Bring a Trailer is running an auction for the last Plymouth vehicle ever built, a 2001 Neon LX that rolled off the line in June 2001.
The Neon in question is a single-owner car with 68 miles showing on the digital odometer.
There’s no reserve, but as of Monday evening, the bidding stood at $10,250. The auction ends on May 10 at 2:15 p.m. Eastern time. We’ll update this story with the final selling price.
If you’ve got several thousand dollars and a particular taste for pristine examples of objectively boring cars, have we got a car for you. Bring a Trailer (with which Car and Driver shares a parent company) is running an auction for the last Plymouth car ever built, a 2001 Neon. Hagerty reports that the car was custom ordered by Darrell Davis, who was then senior vice-president of parts and service for DaimlerChrysler. The car’s digital odometer has only recorded 68 miles of travel, and it’s currently based in Florida, safe from the salty winters of its Midwestern birthplace.
The Neon is in the LX trim. It has a silver exterior and a black leather interior, and it’s packed with options including wood-grain trim, a sunroof, and an in-dash CD changer. It has front-wheel drive and a five-speed manual transmission, and it’s powered by a 2.0-liter four-cylinder engine.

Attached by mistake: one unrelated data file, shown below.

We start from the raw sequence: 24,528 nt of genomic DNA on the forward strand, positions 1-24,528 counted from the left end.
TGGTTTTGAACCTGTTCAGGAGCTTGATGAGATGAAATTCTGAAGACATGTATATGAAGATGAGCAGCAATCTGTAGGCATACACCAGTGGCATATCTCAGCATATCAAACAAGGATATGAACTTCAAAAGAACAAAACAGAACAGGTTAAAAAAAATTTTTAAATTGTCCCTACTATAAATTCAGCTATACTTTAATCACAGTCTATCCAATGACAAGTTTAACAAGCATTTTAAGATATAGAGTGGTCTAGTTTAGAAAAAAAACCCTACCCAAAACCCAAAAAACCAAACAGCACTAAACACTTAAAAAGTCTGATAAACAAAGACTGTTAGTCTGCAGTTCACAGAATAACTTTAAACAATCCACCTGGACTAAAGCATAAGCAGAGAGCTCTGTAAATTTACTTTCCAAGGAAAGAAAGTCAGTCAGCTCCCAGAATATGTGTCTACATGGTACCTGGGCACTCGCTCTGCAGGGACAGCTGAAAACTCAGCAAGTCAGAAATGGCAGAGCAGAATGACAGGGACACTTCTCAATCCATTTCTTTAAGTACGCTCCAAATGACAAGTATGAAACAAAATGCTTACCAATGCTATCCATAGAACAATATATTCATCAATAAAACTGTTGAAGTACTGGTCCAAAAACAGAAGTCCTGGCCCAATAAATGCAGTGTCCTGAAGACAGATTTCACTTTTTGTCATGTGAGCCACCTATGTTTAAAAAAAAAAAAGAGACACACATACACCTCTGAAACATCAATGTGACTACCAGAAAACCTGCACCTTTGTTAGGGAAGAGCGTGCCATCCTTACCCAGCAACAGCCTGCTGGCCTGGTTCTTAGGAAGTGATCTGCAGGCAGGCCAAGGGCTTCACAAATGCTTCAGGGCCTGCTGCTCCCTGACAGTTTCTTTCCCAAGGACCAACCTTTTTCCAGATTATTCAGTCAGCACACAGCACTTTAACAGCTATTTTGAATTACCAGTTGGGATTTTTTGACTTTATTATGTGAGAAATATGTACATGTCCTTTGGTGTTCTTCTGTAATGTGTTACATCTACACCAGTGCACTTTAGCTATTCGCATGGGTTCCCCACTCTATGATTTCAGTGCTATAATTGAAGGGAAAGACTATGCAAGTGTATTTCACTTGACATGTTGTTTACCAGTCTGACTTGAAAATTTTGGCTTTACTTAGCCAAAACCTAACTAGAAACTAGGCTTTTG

Davis drove the car off the Belvidere, Illinois, assembly line himself and has saved every conceivable piece of memorabilia for the next owner. That person will take delivery of a banner displayed above the car as it came off the line, a never-installed radio antenna, the original window sticker, and assorted other paperwork and miscellaneous items. The car is stored in a climate-controlled garage, but there’s some corrosion visible on the muffler in the pictures provided to Bring a Trailer.
The 2001 Neon was the second model year of the car’s second generation, and it was also sold as a Dodge in the United States and a Chrysler in other markets. After Plymouth folded on June 29, 2001 (the day after this car was built), Dodge continued building the cars and selling them in the U.S. until 2006.
The Neon cost $18,210 when new. That works out to $27,250 in 2021 money. There’s no reserve on the auction, and at press time on the evening of Monday, May 3, the bidding stood at $10,000 after having risen quickly in the afternoon. The auction is scheduled to end on Monday, May 10 at 2:15 p.m. Eastern time. Davis, who says he has owned 160 cars in his life and is now selling the Neon in an attempt to shrink his fleet, is hoping the car will go to someone who can appreciate its place in automotive history.
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